Collaborative Leadership With Assistant Principals

Collaborative Leadership With Assistant Principals

A principal and assistant principal share three tenets to develop a joint approach to leadership.

Communicator
June 2016, Volume 39, Issue 10

Successful collaboration between school administrators sets a positive tone and helps model communication practices that can be implemented schoolwide.

Principal JoVon Rogers and assistant principal Kristen Rudinski began working together three years ago when Rogers arrived at Gunston Elementary School in northern Virginia as a new principal. Since that time, the two have developed a highly collaborative leadership style. In an interview, Rogers and Rudinski shared their strategies for collaborating as a team and with teachers and staff to create a culture of communication throughout their school. Here is what they had to say.

1. Share the same core beliefs. Putting kids first is the central principle that drives our collaboration with each other, our teachers and staff, parents, and the students themselves. We each serve as the primary point person for certain grades and remain with those students throughout their time at our school, becoming well versed in their particular needs. This involves being an active participant in weekly Collaborative Learning Team meetings with the teachers from each grade to provide feedback and model expectations, as well as following up in the classroom to see this weekly planning in action.

We work closely with these teachers to promote and support our goal of responsive instruction (RI), including quarterly RI meetings that include discussion of every student. We support teacher development of RI plans and serve as resources of reinforcement for these students as needed throughout the school day. As administrators, we are not officially part of any individual responsive instruction plan, yet we consider ourselves unofficially part of all plans in the grades we represent. Our shared belief is that the first and last question of the day should be “What do the kids need?” We check in with each other regularly, both formally and informally, to share ideas, align our thinking and expectations, and ensure that our message is clear.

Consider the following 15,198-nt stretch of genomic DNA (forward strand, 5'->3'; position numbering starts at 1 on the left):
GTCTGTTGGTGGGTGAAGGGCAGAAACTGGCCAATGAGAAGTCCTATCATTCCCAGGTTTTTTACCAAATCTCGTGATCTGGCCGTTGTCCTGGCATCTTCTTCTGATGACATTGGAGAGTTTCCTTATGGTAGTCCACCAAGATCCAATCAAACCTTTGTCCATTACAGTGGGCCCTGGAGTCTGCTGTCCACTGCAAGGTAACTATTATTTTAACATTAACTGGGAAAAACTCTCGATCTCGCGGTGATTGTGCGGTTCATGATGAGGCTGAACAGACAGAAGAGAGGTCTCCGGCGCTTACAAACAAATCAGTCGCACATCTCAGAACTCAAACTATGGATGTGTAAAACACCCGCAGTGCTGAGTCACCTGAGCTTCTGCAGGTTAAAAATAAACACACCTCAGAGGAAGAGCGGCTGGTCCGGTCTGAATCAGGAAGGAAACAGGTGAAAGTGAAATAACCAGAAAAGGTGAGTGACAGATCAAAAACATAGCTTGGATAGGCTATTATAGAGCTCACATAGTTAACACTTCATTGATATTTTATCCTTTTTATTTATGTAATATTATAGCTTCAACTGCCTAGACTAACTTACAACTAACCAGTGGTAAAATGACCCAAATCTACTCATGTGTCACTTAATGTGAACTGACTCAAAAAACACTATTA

2. Prioritize teacher feedback. We understand and agree that teachers today are often asked to do the impossible. If something is not working as expected, our first step is to ask each other what we can do better to communicate our expectations and help a teacher in need. Collaboration should be a two-way street, particularly with teachers and staff.

As a new administrative team, we focused on building a culture of communication as a way to develop trust. A big part of this was establishing a specific shared plan of classroom observation and feedback. Our calendars are closely managed to include visits by each of us to every classroom a minimum of twice a month, with an emphasis on observing teachers in a same grade during a similar time period to compare strategies. We share our thoughts and discuss best practices for presenting feedback, and then each classroom visit is followed by a face-to-face conversation with that teacher prior to providing a written evaluation. Once our teachers became comfortable with regular observations and trusting of the collaborative environment, they became much more likely to come to us for feedback and help, creating a positive communication loop.

3. Emphasize that everyone should always be learning. We both feel strongly that everyone at our school should be comfortable with being uncomfortable. Collaboration and trust helps greatly in creating an environment where everyone can be open to learning and sharing as well as asking for help. We prioritize participation in all professional development opportunities offered to our staff to demonstrate the importance of continued learning and have the opportunity to collaborate with teachers in a learning environment. This collaboration also helps build that positive communication loop that allows us to better respond to and support our teachers.

Rogers and Rudinski add that it is important to “regularly norm ourselves to ensure we have the same expectations and are sending the same message.” This ensures that the leadership team is addressing the needs of students, providing valuable feedback and collaboration with teachers and staff, and creating a strong professional learning environment.

Copyright © 2016. National Association of Elementary School Principals. No part of the articles in NAESP magazines, newsletters, or website may be reproduced in any medium without the permission of the National Association of Elementary School Principals. For more information, view NAESP’s reprint policy.

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